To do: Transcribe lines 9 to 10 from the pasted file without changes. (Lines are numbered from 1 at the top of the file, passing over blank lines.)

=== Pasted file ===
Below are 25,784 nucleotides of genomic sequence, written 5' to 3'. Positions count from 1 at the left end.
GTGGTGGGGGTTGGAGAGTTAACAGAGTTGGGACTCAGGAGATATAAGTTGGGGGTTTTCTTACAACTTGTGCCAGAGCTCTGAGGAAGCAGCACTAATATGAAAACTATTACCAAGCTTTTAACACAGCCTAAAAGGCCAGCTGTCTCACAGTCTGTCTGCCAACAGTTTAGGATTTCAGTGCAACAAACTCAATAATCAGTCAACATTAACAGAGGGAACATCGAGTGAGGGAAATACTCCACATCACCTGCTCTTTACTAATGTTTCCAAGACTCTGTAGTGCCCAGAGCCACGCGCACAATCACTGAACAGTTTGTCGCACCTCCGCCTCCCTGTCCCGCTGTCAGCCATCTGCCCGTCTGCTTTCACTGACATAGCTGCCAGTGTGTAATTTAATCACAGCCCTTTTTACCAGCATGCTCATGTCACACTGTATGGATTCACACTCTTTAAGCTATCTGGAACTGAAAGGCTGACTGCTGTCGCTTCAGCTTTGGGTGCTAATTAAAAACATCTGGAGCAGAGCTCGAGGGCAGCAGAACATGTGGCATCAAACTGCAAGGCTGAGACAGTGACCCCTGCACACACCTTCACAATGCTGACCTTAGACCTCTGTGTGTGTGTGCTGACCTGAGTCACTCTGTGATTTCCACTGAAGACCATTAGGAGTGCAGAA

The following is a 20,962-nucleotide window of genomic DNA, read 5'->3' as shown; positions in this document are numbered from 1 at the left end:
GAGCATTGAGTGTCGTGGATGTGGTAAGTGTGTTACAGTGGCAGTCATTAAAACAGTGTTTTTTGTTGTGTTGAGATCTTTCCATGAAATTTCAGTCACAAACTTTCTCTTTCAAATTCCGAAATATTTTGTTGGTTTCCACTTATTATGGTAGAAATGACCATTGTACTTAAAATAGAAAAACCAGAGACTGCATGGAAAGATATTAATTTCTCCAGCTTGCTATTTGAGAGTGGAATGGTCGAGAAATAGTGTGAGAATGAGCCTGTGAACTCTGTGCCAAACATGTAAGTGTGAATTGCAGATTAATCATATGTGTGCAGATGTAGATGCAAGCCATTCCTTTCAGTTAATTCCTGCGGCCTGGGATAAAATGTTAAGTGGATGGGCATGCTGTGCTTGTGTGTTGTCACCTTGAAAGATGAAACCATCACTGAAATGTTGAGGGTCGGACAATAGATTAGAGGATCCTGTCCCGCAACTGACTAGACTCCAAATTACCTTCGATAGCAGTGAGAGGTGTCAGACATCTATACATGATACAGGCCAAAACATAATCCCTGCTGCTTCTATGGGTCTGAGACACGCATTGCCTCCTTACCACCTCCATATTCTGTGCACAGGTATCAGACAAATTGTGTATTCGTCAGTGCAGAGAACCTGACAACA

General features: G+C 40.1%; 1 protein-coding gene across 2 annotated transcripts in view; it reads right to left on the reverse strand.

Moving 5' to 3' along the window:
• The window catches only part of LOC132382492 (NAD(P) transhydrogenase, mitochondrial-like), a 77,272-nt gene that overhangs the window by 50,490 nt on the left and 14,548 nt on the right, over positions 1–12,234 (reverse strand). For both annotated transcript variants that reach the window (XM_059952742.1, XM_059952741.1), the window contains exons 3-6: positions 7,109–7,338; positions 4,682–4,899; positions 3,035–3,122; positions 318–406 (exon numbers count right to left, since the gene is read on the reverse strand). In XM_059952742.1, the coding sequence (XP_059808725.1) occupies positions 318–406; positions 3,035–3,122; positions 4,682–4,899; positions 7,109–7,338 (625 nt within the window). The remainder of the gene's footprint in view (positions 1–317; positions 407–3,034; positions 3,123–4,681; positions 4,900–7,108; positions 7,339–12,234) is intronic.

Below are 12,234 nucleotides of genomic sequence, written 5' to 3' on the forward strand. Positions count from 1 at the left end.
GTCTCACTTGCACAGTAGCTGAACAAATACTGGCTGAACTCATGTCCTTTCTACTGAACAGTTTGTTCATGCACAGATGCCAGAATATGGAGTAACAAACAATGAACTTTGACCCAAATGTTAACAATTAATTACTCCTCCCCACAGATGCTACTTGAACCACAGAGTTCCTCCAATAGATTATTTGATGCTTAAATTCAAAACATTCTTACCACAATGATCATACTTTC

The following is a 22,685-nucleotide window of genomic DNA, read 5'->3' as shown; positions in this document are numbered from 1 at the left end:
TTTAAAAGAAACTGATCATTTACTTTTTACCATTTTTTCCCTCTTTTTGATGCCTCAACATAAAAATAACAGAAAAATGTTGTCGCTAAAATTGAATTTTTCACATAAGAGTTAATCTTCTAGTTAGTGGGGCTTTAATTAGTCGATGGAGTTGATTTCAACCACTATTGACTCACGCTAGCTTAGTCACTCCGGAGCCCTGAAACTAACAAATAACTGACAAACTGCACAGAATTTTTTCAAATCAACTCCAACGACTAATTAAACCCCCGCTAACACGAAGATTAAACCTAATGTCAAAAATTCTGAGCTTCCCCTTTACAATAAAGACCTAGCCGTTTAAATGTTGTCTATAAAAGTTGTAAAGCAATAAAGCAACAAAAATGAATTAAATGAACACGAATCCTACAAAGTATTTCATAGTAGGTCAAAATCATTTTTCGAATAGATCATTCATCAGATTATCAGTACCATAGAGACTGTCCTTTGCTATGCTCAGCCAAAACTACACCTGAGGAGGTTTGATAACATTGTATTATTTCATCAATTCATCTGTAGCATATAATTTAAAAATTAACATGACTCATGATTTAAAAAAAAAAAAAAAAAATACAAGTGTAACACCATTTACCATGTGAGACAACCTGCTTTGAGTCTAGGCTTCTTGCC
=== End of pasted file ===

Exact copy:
GTCTCACTTGCACAGTAGCTGAACAAATACTGGCTGAACTCATGTCCTTTCTACTGAACAGTTTGTTCATGCACAGATGCCAGAATATGGAGTAACAAACAATGAACTTTGACCCAAATGTTAACAATTAATTACTCCTCCCCACAGATGCTACTTGAACCACAGAGTTCCTCCAATAGATTATTTGATGCTTAAATTCAAAACATTCTTACCACAATGATCATACTTTC

The following is a 22,685-nucleotide window of genomic DNA, read 5'->3' as shown; positions in this document are numbered from 1 at the left end: